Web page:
47 Hours on the Sunset Limited

Travel Blog  •  Eva Holland  •  03.05.13 | 7:25 AM ET

For its Voyages issue, the New York Times Magazine includes a long, lingering story about a long-haul Amtrak ride. Writer Nathaniel Rich rode the Sunset Limited from New Orleans to L.A., and he captured the spirit of long-distance train travel along the way:

Traveling coach on Amtrak is not exactly luxurious, but amenities are superior to business class on many American airlines. A person seated in coach on a Superliner—the double-decker train used on the Sunset Limited route—has access to a dining room with white tablecloths and waiter service and to seats with 15 inches or so more legroom than those in some first-class airplane cabins, as well as access to electrical outlets. But playing video games or watching movies on a phone or computer tends only to distract for several hours, and there is no Wi-Fi, so most passengers turn to a more traditional form of entertainment: conversation.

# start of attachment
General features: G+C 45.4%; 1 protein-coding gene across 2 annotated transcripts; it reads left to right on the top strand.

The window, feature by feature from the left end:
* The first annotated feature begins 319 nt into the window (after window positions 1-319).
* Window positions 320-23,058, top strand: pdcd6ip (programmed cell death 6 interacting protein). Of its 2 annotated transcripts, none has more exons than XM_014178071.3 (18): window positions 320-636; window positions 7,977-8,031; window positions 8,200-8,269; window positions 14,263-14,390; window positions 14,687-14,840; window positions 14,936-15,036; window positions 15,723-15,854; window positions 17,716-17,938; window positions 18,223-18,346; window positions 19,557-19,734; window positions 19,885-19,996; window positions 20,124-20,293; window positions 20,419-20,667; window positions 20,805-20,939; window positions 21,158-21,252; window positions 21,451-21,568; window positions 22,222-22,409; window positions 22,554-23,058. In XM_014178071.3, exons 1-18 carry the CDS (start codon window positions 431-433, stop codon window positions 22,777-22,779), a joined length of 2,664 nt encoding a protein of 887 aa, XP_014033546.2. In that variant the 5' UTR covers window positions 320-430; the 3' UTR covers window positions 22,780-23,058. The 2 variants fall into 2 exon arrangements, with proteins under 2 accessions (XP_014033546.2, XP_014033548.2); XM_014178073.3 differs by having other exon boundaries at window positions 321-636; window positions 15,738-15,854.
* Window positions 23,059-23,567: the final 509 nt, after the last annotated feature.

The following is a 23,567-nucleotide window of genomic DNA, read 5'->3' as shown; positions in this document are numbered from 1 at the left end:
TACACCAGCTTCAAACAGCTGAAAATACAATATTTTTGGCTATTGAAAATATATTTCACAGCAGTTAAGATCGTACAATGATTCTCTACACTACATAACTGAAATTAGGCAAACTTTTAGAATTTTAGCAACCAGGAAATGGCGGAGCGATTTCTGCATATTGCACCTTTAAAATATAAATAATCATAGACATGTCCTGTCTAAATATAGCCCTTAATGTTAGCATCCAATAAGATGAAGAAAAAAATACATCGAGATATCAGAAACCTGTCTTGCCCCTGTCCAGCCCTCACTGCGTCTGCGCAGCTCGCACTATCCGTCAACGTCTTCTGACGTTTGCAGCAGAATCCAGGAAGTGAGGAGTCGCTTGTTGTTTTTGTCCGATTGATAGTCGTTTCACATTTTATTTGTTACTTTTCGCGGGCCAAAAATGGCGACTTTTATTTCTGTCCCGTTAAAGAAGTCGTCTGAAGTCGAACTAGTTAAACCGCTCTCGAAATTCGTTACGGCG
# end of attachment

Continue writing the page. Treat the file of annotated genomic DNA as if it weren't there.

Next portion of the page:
The cliché, familiar to air travel, of the nosy passenger who makes pestering conversation with his seat partners does not exist on the long-distance train. On the Sunset Limited, everybody is nosy, and no one seems to mind.

Elsewhere, Slate’s Matt Yglesias notes that routes like the Sunset Limited are not exactly moneymakers. I think Rich’s story can be taken as an argument for why they matter nonetheless.

Eva Holland is co-editor of World Hum. She is a former associate editor at Up Here and Up Here Business magazines, and a contributor to Vela. She's based in Canada's Yukon territory.

1 Comment for 47 Hours on the Sunset Limited

American Visa 03.06.13 | 3:07 AM ET

I think having this kind of experience of making conversation with your friends while travelling on the train is good because you can exchange wonderful ideas and discuss relevant issues compared to using gadgets to surpassed time.

Commenting is not available in this weblog entry.